I signed up for this class at the urging of my man, who was surprised that we’re not required to take it.  Apparently it’s de rigeur for social workers, teachers, security guards, hospital workers, PSWs, etc., etc. – really, anyone who works with people who have the potential to explode.  I approached my supervisor about it, and was encouraged to sign up for it.  They’re going to reimburse me the tuition, although I’m on my own time, and I have to eat the mileage for two days to Lindsay and back, but that’s okay. I’m to speak about it at our next district teleconference to determine whether it’s of value for our front line staff.

After only one day of the two day course, I’ve already determined that this is Stuff We Need to Know.  Every single person I deal with at work is there because they have a problem.  They’re all stressed to some degree.  I often have to tell people things they don’t want to hear.  I’m the messenger.  I try to be a humane, empathetic messenger, but often the message is neither.  It’s hard to deliver bad news, and even harder to accept it, I think.  No matter how nicely you say it, sometimes the answer is still “no”. 

I offer alternatives.  I outline policy.  I apologize.  I try to treat people in the way I’d want to be treated if I was on the other side of the desk.  But I know myself, when I’m stressed, and not getting what I think I need, that if I’m not listened to, I can get pretty irate. 

In past incarnations of my workplace, I’ve sometimes cringed when I’ve overheard staff/client interactions at the counter.  High-handed, bureaucratic dismissal, distinctly lacking in respect. I’m not naming names, but suffice it to say, none of those staff are with the organization anymore.  I’ve spent a lot of years thinking about this, and it all boils down to respect.  I think we all need to feel good about ourselves, yes.  BUT, bolstering your self-esteem by comparing your circumstances to the circumstances of others is not the way to go.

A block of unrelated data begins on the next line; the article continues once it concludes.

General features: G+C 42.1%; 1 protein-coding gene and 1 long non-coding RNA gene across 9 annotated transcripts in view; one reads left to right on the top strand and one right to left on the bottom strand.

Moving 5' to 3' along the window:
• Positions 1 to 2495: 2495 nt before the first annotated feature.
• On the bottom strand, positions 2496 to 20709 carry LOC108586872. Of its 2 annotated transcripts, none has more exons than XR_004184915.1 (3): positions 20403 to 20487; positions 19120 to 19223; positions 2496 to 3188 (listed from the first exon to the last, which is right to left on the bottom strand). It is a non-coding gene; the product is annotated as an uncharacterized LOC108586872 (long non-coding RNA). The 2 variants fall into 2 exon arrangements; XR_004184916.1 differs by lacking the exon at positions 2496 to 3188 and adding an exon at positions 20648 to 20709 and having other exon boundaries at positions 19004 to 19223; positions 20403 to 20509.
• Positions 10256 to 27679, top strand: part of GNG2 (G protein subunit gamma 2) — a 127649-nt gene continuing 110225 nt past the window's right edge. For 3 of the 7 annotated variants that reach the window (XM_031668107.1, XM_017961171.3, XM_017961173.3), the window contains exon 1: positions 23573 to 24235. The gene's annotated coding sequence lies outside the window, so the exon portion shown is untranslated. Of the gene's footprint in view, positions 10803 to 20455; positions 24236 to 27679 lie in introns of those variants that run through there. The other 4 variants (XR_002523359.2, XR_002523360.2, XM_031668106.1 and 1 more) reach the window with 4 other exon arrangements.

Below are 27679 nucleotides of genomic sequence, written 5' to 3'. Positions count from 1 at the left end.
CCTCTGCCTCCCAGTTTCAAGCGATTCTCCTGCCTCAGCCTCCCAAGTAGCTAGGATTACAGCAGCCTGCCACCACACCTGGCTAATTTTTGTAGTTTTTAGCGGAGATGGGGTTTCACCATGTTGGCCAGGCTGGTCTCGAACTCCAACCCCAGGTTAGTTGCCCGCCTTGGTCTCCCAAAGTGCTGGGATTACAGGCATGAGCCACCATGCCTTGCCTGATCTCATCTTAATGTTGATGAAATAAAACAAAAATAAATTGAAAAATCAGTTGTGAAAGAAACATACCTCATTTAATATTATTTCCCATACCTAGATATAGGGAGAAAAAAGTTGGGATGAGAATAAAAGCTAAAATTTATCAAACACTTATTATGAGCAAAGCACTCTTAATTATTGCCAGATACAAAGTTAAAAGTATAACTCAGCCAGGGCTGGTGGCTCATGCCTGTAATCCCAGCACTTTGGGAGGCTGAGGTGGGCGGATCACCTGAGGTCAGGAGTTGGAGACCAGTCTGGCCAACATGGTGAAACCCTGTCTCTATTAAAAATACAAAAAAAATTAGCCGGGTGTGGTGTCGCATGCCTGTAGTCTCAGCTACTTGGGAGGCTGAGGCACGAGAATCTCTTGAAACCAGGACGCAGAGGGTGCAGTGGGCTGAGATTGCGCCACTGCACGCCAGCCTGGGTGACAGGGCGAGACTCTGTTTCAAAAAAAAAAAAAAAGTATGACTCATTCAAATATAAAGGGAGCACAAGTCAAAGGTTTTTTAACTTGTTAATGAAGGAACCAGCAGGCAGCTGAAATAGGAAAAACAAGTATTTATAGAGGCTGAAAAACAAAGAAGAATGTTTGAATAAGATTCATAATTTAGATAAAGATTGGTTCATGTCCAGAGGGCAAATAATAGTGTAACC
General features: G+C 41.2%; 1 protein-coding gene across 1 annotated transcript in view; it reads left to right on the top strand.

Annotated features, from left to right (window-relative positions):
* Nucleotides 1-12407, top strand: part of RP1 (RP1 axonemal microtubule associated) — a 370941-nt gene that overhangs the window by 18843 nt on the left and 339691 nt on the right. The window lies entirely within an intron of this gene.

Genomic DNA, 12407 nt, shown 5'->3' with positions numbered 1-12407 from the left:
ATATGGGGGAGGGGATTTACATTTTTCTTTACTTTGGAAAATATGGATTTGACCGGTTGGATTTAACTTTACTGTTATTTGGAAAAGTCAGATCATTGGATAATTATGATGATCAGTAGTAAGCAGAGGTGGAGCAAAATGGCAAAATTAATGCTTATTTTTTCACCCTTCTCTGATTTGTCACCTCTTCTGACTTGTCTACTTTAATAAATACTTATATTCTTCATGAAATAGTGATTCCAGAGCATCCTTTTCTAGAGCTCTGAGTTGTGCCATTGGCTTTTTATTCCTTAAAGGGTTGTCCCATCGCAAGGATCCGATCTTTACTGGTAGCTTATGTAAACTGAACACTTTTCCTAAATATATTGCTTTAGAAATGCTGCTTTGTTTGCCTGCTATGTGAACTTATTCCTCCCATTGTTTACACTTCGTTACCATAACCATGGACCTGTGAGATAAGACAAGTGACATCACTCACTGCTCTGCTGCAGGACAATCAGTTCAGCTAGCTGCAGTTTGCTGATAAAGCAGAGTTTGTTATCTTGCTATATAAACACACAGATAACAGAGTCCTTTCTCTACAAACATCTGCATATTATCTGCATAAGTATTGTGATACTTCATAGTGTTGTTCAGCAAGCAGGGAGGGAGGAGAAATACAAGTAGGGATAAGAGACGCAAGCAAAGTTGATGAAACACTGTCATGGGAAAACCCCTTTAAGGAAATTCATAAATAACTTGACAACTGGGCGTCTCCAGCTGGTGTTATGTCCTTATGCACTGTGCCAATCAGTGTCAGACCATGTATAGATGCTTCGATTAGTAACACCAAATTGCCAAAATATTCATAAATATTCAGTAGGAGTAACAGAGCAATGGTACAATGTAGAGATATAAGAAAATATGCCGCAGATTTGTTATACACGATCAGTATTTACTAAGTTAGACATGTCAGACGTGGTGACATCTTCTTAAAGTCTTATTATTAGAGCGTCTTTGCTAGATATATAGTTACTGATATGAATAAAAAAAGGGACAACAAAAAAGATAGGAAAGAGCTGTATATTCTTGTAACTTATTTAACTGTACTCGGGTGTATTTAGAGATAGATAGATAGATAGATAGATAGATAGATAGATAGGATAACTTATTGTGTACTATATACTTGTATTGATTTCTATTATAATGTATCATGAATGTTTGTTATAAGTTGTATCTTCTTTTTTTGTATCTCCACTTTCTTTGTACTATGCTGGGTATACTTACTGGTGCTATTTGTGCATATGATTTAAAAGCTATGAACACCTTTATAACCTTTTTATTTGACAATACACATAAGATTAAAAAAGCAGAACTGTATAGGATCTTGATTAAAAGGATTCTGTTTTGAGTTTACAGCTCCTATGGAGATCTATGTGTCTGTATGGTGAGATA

We’re a little privileged, and I worry about that.  We’re employed.  Many of our clients are not.  We’re educated.  We’re literate.  We don’t suffer from conditions that impair our daily functioning.  We’re (mostly) sound, mentally.  Most significantly, though, Fortune has been in our corners, and nothing has happened to us that has required us to retain the services of a costly lawyer.


It’s a little trite to say “there but for the grace of God go I”, but it’s so, so true.  I am my client, and my client is me.  And sometimes things overwhelm me, and sometimes I lose control in the face of seeming helpless situations.  Sometimes I need someone to listen to me, and calm me down.

Crisis? What Crisis?

First to See the Water


I’ve been lax lately, blog people, due mostly to a hectic Thanksgiving weekend with my boys and my man. Yes, I know – enough about the man, Lynne. But, this is still new to me, and I’m still amazed that something this good has come my way at this point in my life. So there, cut me some slack, okay? This weekend I’ll be cleaning up the aftermath of the holiday weekend – this place looks like the hobo monkey clubhouse! Meanwhile, back on the blog…